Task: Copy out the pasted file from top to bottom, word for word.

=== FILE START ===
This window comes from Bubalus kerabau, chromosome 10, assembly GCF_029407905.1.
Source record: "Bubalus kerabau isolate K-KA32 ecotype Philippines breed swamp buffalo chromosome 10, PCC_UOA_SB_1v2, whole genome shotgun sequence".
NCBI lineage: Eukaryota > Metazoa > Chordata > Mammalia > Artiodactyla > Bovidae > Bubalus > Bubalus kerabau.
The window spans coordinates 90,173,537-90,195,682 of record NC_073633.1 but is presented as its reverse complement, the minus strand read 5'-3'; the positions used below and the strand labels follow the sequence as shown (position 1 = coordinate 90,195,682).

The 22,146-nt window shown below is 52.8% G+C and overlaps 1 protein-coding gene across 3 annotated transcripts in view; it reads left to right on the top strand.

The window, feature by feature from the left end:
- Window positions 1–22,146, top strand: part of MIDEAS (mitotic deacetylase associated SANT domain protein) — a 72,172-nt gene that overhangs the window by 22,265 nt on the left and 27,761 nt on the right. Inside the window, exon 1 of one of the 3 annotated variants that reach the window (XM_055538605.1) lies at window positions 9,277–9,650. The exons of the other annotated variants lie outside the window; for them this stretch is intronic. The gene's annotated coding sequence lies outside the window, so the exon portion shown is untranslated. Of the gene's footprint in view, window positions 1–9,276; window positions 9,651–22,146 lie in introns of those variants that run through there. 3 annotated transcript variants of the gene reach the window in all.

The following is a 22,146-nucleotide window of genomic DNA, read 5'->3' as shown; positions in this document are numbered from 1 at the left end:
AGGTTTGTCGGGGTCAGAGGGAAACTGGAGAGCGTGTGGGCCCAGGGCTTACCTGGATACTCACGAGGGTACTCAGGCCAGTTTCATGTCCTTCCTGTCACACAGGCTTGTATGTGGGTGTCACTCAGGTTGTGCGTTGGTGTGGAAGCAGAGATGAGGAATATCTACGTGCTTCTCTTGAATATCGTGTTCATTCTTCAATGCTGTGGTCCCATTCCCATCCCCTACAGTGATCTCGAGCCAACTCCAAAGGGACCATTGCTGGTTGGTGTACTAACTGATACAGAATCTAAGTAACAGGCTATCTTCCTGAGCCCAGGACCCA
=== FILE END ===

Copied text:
This window comes from Bubalus kerabau, chromosome 10, assembly GCF_029407905.1.
Source record: "Bubalus kerabau isolate K-KA32 ecotype Philippines breed swamp buffalo chromosome 10, PCC_UOA_SB_1v2, whole genome shotgun sequence".
NCBI lineage: Eukaryota > Metazoa > Chordata > Mammalia > Artiodactyla > Bovidae > Bubalus > Bubalus kerabau.
The window spans coordinates 90,173,537-90,195,682 of record NC_073633.1 but is presented as its reverse complement, the minus strand read 5'-3'; the positions used below and the strand labels follow the sequence as shown (position 1 = coordinate 90,195,682).

The 22,146-nt window shown below is 52.8% G+C and overlaps 1 protein-coding gene across 3 annotated transcripts in view; it reads left to right on the top strand.

The window, feature by feature from the left end:
- Window positions 1–22,146, top strand: part of MIDEAS (mitotic deacetylase associated SANT domain protein) — a 72,172-nt gene that overhangs the window by 22,265 nt on the left and 27,761 nt on the right. Inside the window, exon 1 of one of the 3 annotated variants that reach the window (XM_055538605.1) lies at window positions 9,277–9,650. The exons of the other annotated variants lie outside the window; for them this stretch is intronic. The gene's annotated coding sequence lies outside the window, so the exon portion shown is untranslated. Of the gene's footprint in view, window positions 1–9,276; window positions 9,651–22,146 lie in introns of those variants that run through there. 3 annotated transcript variants of the gene reach the window in all.

The following is a 22,146-nucleotide window of genomic DNA, read 5'->3' as shown; positions in this document are numbered from 1 at the left end:
AGGTTTGTCGGGGTCAGAGGGAAACTGGAGAGCGTGTGGGCCCAGGGCTTACCTGGATACTCACGAGGGTACTCAGGCCAGTTTCATGTCCTTCCTGTCACACAGGCTTGTATGTGGGTGTCACTCAGGTTGTGCGTTGGTGTGGAAGCAGAGATGAGGAATATCTACGTGCTTCTCTTGAATATCGTGTTCATTCTTCAATGCTGTGGTCCCATTCCCATCCCCTACAGTGATCTCGAGCCAACTCCAAAGGGACCATTGCTGGTTGGTGTACTAACTGATACAGAATCTAAGTAACAGGCTATCTTCCTGAGCCCAGGACCCA